So politicians post an inordinate number of photos and videos on social media, or perhaps Flickr. They also put out nice photos of themselves for use in the media free of charge. But the problem is that the copyright status of all these images is unclear, and most non-media people would be wary of using those photos for most purposes. With a few extra clicks, all the content politicians are putting up to promote themselves and their causes could be made much more useful, both to the politician themselves, as well as to society.

The easiest way to do that is to simply release all your photos and videos under a permissive creative commons licence (CC-BY or CC-BY-SA). That way, the potential of the content is unlocked. For example, someone editing a politician’s Wikipedia page doesn’t have to go out and take a (probably) crappy photo of them, rather they can use a high-quality, flattering photo of the politician and make them look good. Likewise a person putting together a booklet about different politicians’ policies can use a nice photo with a clear conscience. Or someone preserving political campaigns and associated material for posterity can archive content without running into legal barriers. Put simply, put your content on the internet with a CC licence and people will use it to do cool stuff.

john key vs david cunliffe
The difference a good photo makes on Wikipedia. Cunliffe’s staff could have uploaded a better photo – instead we had him looking sideways throughout the 2014 election campaign (text CC-BY-SA, photos PD)

I can’t think of any reasons why politicians shouldn’t embrace creative commons licences: they can only win if they put nice photos of themselves onto the internet for people to view, use, and redistribute. (Perhaps politicians and their staff are worried what will happen if they post CC-licenced photos or video and then someone comes along and makes a parody of them. But in all likelihood the parody artist would have just used copyrighted material if the freely-licenced stuff wasn’t available, and the presence of your photos might just encourage this potential parody artist to use a more flattering picture of the politician!)

In light of all the positives, and the lack of downsides, it seems somewhat puzzling to me why more politicians haven’t embraced creative commons. I think the main reason probably comes down to a lack of awareness about creative commons licences and their potential benefits.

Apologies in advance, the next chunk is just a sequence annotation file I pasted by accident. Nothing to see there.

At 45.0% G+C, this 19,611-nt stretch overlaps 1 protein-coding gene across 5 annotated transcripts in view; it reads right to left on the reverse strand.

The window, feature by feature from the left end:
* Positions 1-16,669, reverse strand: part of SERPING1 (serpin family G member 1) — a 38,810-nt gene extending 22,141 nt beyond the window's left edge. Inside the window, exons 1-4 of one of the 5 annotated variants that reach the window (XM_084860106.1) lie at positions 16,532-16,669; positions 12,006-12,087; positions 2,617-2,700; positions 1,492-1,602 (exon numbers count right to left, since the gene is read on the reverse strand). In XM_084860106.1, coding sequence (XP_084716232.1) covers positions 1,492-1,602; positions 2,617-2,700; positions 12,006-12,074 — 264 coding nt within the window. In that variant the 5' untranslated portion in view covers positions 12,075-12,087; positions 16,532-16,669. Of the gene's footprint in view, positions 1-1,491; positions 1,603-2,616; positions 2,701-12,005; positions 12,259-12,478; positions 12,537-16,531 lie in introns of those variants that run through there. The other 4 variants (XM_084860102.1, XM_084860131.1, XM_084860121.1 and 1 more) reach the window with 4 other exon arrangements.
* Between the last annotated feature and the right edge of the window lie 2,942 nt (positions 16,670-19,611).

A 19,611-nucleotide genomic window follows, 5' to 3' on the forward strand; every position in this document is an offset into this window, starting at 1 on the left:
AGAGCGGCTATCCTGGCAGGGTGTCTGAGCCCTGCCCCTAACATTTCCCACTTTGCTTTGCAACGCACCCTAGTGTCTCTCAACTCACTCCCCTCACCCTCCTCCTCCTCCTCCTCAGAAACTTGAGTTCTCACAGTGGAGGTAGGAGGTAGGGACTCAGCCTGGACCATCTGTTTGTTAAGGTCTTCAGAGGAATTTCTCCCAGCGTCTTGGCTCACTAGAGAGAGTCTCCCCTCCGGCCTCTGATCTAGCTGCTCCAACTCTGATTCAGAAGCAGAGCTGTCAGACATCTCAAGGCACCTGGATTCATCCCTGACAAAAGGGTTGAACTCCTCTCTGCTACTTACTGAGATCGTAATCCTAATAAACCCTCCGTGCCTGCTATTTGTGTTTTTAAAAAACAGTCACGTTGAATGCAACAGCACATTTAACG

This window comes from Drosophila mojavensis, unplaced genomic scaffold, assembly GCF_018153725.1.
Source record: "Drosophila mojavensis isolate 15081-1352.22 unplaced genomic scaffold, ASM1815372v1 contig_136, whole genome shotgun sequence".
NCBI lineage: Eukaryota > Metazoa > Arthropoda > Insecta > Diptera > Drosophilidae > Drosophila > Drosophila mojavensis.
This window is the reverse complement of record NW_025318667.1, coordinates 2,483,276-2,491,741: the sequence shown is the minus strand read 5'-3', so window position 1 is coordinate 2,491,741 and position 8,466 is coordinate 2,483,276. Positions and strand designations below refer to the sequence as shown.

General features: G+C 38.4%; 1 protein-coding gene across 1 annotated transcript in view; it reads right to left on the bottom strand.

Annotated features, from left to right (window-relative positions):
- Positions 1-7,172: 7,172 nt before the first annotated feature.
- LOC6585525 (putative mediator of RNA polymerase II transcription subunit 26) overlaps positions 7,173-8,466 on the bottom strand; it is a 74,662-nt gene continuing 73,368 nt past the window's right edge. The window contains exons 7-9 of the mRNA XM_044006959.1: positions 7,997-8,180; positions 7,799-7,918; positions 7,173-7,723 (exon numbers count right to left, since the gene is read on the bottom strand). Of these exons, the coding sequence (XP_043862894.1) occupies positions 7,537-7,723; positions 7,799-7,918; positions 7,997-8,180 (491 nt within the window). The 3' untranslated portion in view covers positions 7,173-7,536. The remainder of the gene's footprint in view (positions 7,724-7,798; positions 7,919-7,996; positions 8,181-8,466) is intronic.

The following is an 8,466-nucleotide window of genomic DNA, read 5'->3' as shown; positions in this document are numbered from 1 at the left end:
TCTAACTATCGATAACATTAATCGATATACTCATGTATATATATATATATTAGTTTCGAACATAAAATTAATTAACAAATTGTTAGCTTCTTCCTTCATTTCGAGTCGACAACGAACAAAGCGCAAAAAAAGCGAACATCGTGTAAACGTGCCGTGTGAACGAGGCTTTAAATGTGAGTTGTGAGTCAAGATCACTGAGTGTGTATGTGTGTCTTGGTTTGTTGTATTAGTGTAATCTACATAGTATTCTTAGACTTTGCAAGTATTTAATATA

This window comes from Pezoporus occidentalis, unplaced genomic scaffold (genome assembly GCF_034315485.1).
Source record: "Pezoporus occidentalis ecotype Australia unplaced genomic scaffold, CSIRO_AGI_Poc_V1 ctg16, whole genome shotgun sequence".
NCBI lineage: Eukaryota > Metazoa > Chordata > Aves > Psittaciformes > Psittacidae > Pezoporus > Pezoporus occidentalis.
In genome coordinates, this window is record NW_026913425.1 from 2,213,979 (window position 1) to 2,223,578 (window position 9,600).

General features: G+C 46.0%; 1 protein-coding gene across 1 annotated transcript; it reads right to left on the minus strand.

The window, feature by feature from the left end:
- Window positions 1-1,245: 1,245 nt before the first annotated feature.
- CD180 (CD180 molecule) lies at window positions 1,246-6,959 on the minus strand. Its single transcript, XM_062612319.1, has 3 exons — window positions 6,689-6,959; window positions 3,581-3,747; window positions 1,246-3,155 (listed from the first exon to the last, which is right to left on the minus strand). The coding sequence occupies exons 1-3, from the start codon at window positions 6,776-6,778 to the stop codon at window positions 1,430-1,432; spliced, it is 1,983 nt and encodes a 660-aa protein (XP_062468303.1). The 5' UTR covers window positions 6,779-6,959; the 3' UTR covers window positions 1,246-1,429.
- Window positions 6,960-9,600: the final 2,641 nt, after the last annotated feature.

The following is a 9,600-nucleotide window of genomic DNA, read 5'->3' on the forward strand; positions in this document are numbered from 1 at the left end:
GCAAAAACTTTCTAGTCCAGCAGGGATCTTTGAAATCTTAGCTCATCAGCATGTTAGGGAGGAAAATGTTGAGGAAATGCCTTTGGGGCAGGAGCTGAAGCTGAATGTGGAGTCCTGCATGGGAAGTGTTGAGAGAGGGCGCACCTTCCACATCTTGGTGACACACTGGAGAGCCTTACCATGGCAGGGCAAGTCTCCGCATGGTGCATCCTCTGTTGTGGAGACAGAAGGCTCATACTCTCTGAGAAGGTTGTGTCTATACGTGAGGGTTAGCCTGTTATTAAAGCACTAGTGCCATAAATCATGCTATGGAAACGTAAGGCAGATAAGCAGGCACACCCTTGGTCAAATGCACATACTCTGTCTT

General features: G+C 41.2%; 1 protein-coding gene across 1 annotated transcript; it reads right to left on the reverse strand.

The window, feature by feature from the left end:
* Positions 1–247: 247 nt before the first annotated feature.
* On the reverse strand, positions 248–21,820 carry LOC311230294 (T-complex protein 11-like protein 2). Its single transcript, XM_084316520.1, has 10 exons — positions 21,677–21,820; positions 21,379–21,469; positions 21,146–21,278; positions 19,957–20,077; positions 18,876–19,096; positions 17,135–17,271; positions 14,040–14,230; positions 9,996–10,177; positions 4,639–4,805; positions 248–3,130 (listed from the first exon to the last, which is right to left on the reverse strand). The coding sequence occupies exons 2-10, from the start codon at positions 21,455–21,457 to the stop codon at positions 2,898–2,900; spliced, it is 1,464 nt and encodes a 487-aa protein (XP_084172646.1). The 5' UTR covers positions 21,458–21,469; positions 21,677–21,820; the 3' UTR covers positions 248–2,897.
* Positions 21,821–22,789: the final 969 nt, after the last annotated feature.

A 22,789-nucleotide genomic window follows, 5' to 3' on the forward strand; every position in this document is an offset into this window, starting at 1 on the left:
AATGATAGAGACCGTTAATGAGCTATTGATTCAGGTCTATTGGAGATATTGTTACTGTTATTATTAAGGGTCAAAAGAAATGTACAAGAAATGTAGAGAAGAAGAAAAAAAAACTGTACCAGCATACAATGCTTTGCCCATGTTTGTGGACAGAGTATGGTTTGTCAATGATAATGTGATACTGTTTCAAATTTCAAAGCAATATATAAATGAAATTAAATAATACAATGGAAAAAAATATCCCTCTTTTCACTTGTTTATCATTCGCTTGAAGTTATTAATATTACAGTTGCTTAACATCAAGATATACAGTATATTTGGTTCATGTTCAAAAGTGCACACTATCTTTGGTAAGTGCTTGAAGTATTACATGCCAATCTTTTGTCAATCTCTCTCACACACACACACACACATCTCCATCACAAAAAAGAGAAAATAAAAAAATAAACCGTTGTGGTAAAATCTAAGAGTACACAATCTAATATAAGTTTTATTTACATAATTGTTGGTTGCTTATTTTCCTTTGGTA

Without freely licenced photos, you're inivisible on Wikipedia
Without freely licenced photos, you’re invisible on Wikipedia (text CC-BY-SA, Andrew pic PD, Grant and David pics by Charles Chauvel CC-BY)

How politicians are doing at the moment

I thought I’d do a little digging to see what licence the various parties and politicians are using on their Flickr accounts. Flickr has creative commons licences built right in, so it’s a good way of putting photos on the internet.

  • Labour Party: don’t seem to use their account, and all the photos are all rights reserved.
  • Charles Chauvel: one of the only (ex) politicians I’ve seen using a permissive CC-BY licence for his photos. Even though he’s left politics in NZ, his photos are still used for stuff (e.g. pictures of Grant Robertson and David Parker on Wikipedia above).
  • National Party: active account, licence their photos under the restrictive CC-BY-NC-ND (can use unchanged photos in non-commerical ways with attribution)
  • Green Party: don’t have a Flickr account
  • New Zealand First: don’t have a Flickr account
  • Bryce Edwards: honourable mention – he put up a whole lot of photos of politicans from Otago University Vote Chat which have been really useful, and which have been transferred to the Commons.

Further reading

  • If you’re interested in using creative commons licences with your photos on Flickr, Wikipedian Schwede66 has put together a guide for adding a creative commons licences to photos.

Last updated 16 December